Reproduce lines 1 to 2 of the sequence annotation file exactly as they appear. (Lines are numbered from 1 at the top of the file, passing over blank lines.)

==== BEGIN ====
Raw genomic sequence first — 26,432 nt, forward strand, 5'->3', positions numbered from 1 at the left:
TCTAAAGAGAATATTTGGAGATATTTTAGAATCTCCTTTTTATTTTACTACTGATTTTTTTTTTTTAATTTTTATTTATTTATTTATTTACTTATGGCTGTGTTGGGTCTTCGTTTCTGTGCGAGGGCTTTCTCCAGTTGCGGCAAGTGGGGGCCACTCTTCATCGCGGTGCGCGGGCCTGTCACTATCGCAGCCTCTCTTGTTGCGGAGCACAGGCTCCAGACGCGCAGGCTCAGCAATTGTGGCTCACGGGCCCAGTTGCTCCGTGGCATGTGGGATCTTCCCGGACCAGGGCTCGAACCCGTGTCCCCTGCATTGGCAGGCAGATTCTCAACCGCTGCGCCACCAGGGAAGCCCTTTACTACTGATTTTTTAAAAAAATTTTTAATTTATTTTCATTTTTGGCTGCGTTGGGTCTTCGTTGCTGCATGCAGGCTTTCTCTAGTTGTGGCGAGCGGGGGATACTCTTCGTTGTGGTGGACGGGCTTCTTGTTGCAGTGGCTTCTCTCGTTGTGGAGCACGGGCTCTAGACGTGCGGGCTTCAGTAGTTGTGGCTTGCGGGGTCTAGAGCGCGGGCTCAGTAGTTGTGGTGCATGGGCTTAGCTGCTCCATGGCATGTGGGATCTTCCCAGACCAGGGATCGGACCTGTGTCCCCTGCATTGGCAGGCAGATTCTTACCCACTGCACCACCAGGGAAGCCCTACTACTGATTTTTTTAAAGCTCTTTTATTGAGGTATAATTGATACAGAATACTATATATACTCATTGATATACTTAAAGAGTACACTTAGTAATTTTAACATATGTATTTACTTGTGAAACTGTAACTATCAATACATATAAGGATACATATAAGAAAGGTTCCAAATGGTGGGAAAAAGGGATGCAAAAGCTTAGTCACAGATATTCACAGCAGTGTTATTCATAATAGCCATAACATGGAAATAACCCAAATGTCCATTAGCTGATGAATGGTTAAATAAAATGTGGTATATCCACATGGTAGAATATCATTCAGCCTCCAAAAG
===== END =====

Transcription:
Raw genomic sequence first — 26,432 nt, forward strand, 5'->3', positions numbered from 1 at the left:
TCTAAAGAGAATATTTGGAGATATTTTAGAATCTCCTTTTTATTTTACTACTGATTTTTTTTTTTTAATTTTTATTTATTTATTTATTTACTTATGGCTGTGTTGGGTCTTCGTTTCTGTGCGAGGGCTTTCTCCAGTTGCGGCAAGTGGGGGCCACTCTTCATCGCGGTGCGCGGGCCTGTCACTATCGCAGCCTCTCTTGTTGCGGAGCACAGGCTCCAGACGCGCAGGCTCAGCAATTGTGGCTCACGGGCCCAGTTGCTCCGTGGCATGTGGGATCTTCCCGGACCAGGGCTCGAACCCGTGTCCCCTGCATTGGCAGGCAGATTCTCAACCGCTGCGCCACCAGGGAAGCCCTTTACTACTGATTTTTTAAAAAAATTTTTAATTTATTTTCATTTTTGGCTGCGTTGGGTCTTCGTTGCTGCATGCAGGCTTTCTCTAGTTGTGGCGAGCGGGGGATACTCTTCGTTGTGGTGGACGGGCTTCTTGTTGCAGTGGCTTCTCTCGTTGTGGAGCACGGGCTCTAGACGTGCGGGCTTCAGTAGTTGTGGCTTGCGGGGTCTAGAGCGCGGGCTCAGTAGTTGTGGTGCATGGGCTTAGCTGCTCCATGGCATGTGGGATCTTCCCAGACCAGGGATCGGACCTGTGTCCCCTGCATTGGCAGGCAGATTCTTACCCACTGCACCACCAGGGAAGCCCTACTACTGATTTTTTTAAAGCTCTTTTATTGAGGTATAATTGATACAGAATACTATATATACTCATTGATATACTTAAAGAGTACACTTAGTAATTTTAACATATGTATTTACTTGTGAAACTGTAACTATCAATACATATAAGGATACATATAAGAAAGGTTCCAAATGGTGGGAAAAAGGGATGCAAAAGCTTAGTCACAGATATTCACAGCAGTGTTATTCATAATAGCCATAACATGGAAATAACCCAAATGTCCATTAGCTGATGAATGGTTAAATAAAATGTGGTATATCCACATGGTAGAATATCATTCAGCCTCCAAAAG